Inside The Mind of a Thriller Writer
There’s a standout moment in American Violence when criminal psychologist Dr. Amanda Tyler begins to interview death row inmate Jackson Shae. When told that Dr. Tyler has read his file, Shea coldly responds, “And what? You've read some papers. Some files some prison hack too stupid to make it on the outside wrote about me after he showed me some ink blots. You read that and think you're inside my head.
Getting inside Shea’s head is just what novelist-turned-screenwriter Al Lamanda set out to do in American Violence, his first produced film through InkTip. The film stars two-time Academy Award nominee Bruce Dern, Kaiwi Lyman, Denise Richards, Columbus Short, Johnny Messner, Michael Paré and features reigning UFC Heavyweight Champion Stipe Miocic and New England Patriots tight end Rob Gronkowski.
Lamanda, who connected with Status Media’s Lauren de Normandie through InkTip’s Preferred Newsletter, asks viewers to look beyond Shea’s rap sheet to learn the truth behind’s Shea’s actions. Rather than taking the traditional route and raising questions of Shea’s guilt, the film instead serves as the brutally honest deconstruction of the tortured psyche of a murderer. As Shae explains his past, audiences are given insight into his actions, slowly learning what led him to his spot on death row. Now, just as Dr. Tyler interviewed Jackson Shea in the film, we’ve been given an exclusive peek inside the head of Al Lamanda to analyze the inner workings of a produced screenwriter. It’s time to break out those criminal psychology skills and see what makes this InkTip writer tick.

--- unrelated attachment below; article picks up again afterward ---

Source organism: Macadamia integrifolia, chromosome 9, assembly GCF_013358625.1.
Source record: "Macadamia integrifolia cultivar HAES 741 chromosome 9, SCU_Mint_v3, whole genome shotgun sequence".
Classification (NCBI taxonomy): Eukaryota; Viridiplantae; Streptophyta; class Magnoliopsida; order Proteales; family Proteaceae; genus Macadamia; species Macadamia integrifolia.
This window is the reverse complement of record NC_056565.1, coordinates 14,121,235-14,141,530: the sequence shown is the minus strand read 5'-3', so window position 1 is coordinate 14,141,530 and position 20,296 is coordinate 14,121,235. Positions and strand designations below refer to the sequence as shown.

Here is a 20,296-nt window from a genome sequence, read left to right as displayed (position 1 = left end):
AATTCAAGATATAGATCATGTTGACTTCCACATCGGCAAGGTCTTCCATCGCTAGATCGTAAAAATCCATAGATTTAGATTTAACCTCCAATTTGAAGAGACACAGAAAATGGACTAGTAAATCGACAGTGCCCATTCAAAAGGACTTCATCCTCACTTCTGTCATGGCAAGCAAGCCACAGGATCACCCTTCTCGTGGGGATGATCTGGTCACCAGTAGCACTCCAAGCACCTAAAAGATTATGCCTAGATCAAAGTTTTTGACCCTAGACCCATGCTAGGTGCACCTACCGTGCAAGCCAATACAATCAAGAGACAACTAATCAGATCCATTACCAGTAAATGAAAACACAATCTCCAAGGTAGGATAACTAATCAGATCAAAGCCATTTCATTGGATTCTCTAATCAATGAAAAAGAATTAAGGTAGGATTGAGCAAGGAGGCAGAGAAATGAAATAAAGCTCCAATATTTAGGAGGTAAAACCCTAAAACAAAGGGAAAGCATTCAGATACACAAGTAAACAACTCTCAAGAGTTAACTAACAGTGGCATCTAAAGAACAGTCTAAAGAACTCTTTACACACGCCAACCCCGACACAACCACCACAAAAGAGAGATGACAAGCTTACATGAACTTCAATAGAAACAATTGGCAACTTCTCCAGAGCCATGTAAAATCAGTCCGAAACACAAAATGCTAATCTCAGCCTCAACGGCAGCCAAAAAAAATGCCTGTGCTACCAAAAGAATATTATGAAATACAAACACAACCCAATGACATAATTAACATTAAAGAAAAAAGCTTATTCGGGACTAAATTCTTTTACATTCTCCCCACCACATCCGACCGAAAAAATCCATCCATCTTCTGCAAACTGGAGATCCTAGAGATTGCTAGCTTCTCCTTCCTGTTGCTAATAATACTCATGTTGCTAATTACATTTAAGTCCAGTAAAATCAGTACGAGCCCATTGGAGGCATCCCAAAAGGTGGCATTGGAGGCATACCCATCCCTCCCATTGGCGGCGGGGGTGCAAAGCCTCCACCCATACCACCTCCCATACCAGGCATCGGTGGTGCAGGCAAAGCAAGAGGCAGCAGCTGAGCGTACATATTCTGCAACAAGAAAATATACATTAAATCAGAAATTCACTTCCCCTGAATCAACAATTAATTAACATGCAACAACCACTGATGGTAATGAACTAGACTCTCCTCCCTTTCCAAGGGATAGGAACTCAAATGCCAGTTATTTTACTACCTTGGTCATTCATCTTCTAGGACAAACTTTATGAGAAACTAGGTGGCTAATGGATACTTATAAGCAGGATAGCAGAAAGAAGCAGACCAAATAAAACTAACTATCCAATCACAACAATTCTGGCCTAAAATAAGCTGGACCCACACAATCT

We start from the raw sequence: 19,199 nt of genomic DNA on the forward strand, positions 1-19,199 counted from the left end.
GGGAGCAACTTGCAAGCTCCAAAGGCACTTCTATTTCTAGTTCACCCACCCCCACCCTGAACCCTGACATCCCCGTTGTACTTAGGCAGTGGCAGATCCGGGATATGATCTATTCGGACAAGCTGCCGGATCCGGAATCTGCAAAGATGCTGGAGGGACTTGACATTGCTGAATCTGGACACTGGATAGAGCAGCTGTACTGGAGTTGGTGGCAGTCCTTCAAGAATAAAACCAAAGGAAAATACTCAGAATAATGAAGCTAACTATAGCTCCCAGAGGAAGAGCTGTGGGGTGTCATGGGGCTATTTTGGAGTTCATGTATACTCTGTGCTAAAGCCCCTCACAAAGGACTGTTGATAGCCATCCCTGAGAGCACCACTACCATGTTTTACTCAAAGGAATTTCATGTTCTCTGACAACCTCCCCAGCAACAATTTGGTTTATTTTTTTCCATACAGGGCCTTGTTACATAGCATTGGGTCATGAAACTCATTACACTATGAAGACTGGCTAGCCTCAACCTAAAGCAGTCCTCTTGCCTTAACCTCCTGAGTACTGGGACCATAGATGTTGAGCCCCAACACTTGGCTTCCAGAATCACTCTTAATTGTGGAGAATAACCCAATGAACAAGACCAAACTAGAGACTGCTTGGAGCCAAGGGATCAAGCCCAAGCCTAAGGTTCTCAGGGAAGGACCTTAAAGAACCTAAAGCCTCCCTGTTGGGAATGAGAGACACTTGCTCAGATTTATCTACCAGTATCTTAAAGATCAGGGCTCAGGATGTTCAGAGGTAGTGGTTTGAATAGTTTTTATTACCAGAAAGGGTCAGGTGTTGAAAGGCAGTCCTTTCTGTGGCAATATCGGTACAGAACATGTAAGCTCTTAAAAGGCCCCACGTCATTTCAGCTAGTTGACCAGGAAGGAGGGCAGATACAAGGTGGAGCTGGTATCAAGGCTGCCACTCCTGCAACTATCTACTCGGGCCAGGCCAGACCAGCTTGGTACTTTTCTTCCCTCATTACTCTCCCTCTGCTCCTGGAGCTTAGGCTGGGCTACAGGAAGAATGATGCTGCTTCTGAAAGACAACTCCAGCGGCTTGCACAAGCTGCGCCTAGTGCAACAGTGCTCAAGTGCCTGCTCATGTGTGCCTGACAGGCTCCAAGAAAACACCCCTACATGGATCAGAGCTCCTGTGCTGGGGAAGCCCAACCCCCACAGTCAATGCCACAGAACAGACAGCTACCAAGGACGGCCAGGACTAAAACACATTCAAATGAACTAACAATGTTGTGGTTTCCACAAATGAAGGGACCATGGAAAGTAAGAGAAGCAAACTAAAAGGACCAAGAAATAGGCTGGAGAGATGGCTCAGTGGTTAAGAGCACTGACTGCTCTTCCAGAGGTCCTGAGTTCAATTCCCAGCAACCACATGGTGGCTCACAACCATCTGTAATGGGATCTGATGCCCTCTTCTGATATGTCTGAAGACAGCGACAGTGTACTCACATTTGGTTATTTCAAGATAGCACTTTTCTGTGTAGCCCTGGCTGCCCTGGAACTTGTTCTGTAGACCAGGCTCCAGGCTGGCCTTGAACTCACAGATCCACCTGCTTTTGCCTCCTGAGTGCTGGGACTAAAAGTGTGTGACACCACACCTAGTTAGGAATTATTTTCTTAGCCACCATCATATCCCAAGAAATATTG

INKTIP: Tell us about yourself. How did you get your start in screenwriting?
AL: I am primarily a novelist with about 20 published novels, with an additional 5 being released in 2018/2019. I’ve always loved film and decided to take a crack at it and entered a screenplay I wrote into The Austin Film Festival where it was runner-up for best screenplay. After that, a friend of mine who owns a small production company asked me if I could write a small budget horror film for him. We got it done and the small film actually made some money. I am agent independent at the moment and have always negotiated my own book and now film deals.
INKTIP: What was your inspiration for American Violence? Tell us about the film and what you’d like to share about it. Is it your first produced feature?
AL: I spent a lot of time as an investigator in New York and New England and I’ve always been curious as to what makes a criminal tick. No one starts out to be a criminal and I wanted to explore the other side of the coin. I wanted to write a story that wasn’t so cut and dry and that showed realism on both sides of the coin, while at the same time entertaining the audience and leaving them with something to think about.
INKTIP: You and Lauren de Normandie (the producer of the film) connected over InkTip’s newsletter. How was that experience? Was there a deciding factor that made you move forward with the option?